'Hell on Wheels' Producers Discuss Violence on Their Show in Wake of 'Dark Knight Rises' Tragedy (VIDEO)

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It's a tough time to be a Hollywood production that prides itself on violent programming.

Filmmakers like Harvey Weinstein -- a longtime proprietor of violent movies -- called last week for an open conversation among leading directors, including Martin Scorsese and Quentin Tarantino, to limit unnecessary violence in Hollywood movies and TV, following July 20's brutal killings at a Aurora, Colo. midnight screening of The Dark Knight Rises.

One of TV's notably violent shows -- which is going into its second season -- AMC's Hell on Wheels -- is a stylized, shoot-em-up Western that has received positive reviews for its intensity.

Gun fights, strangling and beheading have all found a place on the show.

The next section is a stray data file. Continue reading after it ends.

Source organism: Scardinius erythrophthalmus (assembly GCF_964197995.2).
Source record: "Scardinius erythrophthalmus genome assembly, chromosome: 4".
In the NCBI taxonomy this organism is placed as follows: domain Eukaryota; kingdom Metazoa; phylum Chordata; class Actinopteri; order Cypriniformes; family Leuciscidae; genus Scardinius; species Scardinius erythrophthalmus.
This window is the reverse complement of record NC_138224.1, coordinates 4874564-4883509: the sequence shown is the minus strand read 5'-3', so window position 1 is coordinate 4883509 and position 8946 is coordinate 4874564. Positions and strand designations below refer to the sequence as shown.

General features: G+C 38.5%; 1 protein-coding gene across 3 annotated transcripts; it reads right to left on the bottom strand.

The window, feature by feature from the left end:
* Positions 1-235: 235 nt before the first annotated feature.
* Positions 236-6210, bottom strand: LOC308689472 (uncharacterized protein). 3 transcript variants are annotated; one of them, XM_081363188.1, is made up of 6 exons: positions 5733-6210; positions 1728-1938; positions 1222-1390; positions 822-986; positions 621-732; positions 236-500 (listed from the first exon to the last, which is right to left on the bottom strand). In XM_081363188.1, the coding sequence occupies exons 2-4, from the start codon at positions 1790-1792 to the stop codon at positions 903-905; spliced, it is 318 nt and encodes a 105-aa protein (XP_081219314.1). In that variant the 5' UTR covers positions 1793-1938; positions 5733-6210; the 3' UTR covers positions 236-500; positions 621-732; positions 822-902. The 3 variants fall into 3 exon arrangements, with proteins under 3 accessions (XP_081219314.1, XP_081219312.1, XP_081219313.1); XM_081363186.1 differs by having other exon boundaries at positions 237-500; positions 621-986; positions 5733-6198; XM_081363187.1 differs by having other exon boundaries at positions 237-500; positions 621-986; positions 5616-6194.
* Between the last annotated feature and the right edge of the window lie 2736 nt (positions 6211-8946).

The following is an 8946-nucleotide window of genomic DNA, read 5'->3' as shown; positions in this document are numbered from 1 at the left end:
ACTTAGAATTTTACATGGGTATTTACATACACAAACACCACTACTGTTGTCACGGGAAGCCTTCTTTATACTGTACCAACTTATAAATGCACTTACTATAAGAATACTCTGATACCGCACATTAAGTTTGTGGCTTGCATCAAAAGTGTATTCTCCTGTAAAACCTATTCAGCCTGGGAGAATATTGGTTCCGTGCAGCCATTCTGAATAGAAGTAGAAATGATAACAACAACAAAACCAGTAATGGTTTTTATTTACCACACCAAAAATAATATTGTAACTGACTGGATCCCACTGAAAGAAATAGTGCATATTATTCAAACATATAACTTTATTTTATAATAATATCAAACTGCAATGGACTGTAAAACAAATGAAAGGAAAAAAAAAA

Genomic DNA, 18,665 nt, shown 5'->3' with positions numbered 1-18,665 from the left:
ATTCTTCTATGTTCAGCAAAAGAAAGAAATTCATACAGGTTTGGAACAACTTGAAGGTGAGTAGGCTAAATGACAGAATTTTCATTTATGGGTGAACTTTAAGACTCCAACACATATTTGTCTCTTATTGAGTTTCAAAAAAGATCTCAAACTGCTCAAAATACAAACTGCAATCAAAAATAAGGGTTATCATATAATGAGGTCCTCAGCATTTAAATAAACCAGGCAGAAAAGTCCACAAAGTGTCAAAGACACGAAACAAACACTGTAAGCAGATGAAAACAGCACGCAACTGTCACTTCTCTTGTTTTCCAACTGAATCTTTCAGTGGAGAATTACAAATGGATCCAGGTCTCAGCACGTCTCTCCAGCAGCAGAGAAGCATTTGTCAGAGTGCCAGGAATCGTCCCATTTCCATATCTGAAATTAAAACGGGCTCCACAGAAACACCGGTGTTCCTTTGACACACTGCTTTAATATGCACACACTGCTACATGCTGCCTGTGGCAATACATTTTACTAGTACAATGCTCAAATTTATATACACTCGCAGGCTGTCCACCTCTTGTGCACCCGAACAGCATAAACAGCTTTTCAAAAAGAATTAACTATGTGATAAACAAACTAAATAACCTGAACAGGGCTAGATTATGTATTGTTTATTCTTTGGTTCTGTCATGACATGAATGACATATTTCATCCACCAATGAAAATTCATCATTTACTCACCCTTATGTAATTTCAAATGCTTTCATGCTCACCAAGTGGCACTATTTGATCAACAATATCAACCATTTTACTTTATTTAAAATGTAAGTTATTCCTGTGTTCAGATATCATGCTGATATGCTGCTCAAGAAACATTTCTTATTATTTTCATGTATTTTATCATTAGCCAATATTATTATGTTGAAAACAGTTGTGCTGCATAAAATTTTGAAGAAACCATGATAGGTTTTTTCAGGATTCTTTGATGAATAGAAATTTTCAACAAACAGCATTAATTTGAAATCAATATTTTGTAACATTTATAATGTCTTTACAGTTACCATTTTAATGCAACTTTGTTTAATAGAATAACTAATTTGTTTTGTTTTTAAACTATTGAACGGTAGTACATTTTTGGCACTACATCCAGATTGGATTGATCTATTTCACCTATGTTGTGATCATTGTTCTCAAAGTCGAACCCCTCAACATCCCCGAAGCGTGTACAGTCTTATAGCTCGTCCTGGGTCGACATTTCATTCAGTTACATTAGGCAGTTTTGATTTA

What do the Hell on Wheels producers say about violence on their show?

Hell on Wheels celebrated its second season premiere -- the show starts back on the air Aug. 12 -- this week in Beverly Hills at the Paley Center for Media. Celebuzz caught up with the stars and creators.

The show's executive producer John Shiban told us that the show acquits itself of excessive violence by showing the real world consequences of violence.

It is a necessary part of their story, he said.

"Violence is a part of this world. There is no glossing over it," Shiban said at Monday's party.

"I think there is some wisdom to [Weinstein's suggestion]," Shiban explained.

"We try to be very responsible not so much in depiction of violence. It was a violent time. We try to be true to it. But, in the price and the results and the toll it takes on the characters' lives. If you can put that into your drama, it justifies the violence. And, the audience can learn from that."

Another of Hell on Wheels producers' explained the show's philosophy.

"We have to be careful what we're putting out there," Jeremy Gold said.

"I'm a father and I'm always keenly aware to what messaging we're sending out to children. With the recent tragic events … I think what we try to do on this show is be truthful [and] right."

 

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